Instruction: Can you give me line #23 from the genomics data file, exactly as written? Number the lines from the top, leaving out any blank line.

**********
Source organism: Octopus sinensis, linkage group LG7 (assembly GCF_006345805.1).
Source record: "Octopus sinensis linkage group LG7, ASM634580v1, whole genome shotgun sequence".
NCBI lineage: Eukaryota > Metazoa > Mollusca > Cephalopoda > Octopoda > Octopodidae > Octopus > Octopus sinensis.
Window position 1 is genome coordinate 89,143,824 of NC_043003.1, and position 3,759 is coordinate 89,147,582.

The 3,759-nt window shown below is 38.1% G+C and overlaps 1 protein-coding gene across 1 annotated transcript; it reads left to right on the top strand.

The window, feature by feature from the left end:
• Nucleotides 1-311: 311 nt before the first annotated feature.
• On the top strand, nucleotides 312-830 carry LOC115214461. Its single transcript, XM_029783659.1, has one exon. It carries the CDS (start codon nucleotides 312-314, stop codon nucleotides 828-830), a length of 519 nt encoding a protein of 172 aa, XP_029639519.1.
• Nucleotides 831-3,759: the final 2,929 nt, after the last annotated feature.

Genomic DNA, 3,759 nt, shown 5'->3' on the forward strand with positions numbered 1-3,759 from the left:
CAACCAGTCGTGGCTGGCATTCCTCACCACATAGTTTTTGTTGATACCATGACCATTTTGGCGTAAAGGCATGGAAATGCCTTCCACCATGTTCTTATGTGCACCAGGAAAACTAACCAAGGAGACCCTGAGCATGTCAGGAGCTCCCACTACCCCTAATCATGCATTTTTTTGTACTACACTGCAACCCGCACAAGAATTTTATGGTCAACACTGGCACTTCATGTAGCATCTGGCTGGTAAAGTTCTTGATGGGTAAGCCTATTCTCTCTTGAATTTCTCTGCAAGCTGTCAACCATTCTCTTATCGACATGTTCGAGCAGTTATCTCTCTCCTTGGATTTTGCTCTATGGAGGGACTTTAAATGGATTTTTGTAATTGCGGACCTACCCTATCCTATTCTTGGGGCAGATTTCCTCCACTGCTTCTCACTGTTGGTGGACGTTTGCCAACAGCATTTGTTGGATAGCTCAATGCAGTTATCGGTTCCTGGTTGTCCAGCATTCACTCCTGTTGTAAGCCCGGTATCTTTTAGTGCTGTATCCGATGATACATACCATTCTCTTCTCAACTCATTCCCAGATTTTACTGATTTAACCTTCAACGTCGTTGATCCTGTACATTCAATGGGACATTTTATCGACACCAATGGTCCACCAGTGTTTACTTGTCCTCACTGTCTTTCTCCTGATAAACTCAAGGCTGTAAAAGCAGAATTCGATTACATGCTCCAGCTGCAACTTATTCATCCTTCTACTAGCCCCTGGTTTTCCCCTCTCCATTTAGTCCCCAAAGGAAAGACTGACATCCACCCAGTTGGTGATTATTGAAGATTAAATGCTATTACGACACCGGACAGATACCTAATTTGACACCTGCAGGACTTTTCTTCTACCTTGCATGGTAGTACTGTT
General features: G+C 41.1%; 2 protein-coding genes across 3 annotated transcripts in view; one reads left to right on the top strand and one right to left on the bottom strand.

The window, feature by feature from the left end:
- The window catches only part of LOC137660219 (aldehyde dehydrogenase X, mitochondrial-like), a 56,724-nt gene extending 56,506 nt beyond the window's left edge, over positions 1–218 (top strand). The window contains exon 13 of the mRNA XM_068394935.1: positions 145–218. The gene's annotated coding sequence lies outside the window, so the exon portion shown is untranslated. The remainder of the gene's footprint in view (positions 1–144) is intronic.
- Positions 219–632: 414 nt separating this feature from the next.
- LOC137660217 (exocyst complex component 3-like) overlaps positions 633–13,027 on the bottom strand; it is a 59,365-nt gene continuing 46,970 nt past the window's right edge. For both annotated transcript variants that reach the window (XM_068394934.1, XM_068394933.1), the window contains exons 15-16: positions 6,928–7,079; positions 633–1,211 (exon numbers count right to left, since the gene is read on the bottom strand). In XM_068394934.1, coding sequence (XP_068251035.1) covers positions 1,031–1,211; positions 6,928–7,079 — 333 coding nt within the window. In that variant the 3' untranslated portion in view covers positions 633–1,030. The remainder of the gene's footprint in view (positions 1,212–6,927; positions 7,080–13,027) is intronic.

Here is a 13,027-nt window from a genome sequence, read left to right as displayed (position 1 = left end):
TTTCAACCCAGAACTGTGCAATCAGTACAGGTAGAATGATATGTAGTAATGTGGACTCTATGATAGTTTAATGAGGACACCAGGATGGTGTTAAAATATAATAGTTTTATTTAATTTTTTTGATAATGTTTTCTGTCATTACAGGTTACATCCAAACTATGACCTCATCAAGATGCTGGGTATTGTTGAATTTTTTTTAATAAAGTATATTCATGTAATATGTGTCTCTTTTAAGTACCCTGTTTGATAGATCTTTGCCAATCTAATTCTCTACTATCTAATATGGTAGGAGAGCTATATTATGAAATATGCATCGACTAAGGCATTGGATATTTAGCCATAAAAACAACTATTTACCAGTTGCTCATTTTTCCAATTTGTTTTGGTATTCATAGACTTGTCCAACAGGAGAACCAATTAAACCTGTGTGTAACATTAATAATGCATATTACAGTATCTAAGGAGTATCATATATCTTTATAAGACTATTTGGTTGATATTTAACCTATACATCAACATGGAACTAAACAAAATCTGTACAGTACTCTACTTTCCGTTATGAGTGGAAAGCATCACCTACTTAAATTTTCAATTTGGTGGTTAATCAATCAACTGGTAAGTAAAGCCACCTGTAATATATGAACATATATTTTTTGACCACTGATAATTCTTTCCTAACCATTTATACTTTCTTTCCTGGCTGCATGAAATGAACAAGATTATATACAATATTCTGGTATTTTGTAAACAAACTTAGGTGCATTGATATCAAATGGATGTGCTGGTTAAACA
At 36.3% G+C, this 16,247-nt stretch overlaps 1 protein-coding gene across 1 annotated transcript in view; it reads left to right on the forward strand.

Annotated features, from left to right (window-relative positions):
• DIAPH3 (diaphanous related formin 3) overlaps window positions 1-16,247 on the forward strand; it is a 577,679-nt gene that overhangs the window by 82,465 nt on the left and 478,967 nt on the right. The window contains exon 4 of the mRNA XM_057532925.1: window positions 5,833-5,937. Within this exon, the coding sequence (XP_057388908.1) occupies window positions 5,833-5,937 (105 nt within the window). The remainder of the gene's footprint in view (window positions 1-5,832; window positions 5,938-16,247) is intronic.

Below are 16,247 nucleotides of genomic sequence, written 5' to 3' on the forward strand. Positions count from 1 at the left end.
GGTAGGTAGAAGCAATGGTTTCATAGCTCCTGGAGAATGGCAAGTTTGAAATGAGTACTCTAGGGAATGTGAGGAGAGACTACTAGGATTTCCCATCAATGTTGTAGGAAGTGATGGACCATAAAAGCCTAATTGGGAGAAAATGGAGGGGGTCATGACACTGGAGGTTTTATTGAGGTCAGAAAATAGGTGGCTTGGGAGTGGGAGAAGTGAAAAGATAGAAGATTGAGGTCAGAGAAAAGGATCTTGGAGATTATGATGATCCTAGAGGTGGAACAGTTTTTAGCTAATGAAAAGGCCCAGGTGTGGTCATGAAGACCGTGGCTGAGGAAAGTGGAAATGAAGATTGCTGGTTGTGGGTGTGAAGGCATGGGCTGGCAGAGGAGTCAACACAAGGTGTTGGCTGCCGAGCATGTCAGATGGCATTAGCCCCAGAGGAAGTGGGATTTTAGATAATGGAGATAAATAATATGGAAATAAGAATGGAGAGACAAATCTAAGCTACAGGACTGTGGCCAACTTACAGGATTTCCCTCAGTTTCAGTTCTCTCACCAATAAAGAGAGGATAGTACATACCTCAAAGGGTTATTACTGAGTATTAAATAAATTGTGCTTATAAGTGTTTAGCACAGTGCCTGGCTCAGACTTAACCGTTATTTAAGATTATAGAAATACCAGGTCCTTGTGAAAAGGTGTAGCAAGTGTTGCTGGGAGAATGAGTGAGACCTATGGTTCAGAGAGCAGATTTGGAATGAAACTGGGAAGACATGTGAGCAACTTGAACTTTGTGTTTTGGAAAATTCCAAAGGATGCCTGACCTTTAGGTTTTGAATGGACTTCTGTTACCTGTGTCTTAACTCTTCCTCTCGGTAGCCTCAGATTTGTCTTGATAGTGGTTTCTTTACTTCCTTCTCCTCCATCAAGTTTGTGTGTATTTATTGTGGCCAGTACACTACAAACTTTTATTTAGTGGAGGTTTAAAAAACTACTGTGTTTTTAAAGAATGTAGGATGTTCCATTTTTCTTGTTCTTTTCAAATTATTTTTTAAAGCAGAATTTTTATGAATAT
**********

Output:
GGTAGGTAGAAGCAATGGTTTCATAGCTCCTGGAGAATGGCAAGTTTGAAATGAGTACTCTAGGGAATGTGAGGAGAGACTACTAGGATTTCCCATCAATGTTGTAGGAAGTGATGGACCATAAAAGCCTAATTGGGAGAAAATGGAGGGGGTCATGACACTGGAGGTTTTATTGAGGTCAGAAAATAGGTGGCTTGGGAGTGGGAGAAGTGAAAAGATAGAAGATTGAGGTCAGAGAAAAGGATCTTGGAGATTATGATGATCCTAGAGGTGGAACAGTTTTTAGCTAATGAAAAGGCCCAGGTGTGGTCATGAAGACCGTGGCTGAGGAAAGTGGAAATGAAGATTGCTGGTTGTGGGTGTGAAGGCATGGGCTGGCAGAGGAGTCAACACAAGGTGTTGGCTGCCGAGCATGTCAGATGGCATTAGCCCCAGAGGAAGTGGGATTTTAGATAATGGAGATAAATAATATGGAAATAAGAATGGAGAGACAAATCTAAGCTACAGGACTGTGGCCAACTTACAGGATTTCCCTCAGTTTCAGTTCTCTCACCAATAAAGAGAGGATAGTACATACCTCAAAGGGTTATTACTGAGTATTAAATAAATTGTGCTTATAAGTGTTTAGCACAGTGCCTGGCTCAGACTTAACCGTTATTTAAGATTATAGAAATACCAGGTCCTTGTGAAAAGGTGTAGCAAGTGTTGCTGGGAGAATGAGTGAGACCTATGGTTCAGAGAGCAGATTTGGAATGAAACTGGGAAGACATGTGAGCAACTTGAACTTTGTGTTTTGGAAAATTCCAAAGGATGCCTGACCTTTAGGTTTTGAATGGACTTCTGTTACCTGTGTCTTAACTCTTCCTCTCGGTAGCCTCAGATTTGTCTTGATAGTGGTTTCTTTACTTCCTTCTCCTCCATCAAGTTTGTGTGTATTTATTGTGGCCAGTACACTACAAACTTTTATTTAGTGGAGGTTTAAAAAACTACTGTGTTTTTAAAGAATGTAGGATGTTCCATTTTTCTTGTTCTTTTCAAATTATTTTTTAAAGCAGAATTTTTATGAATAT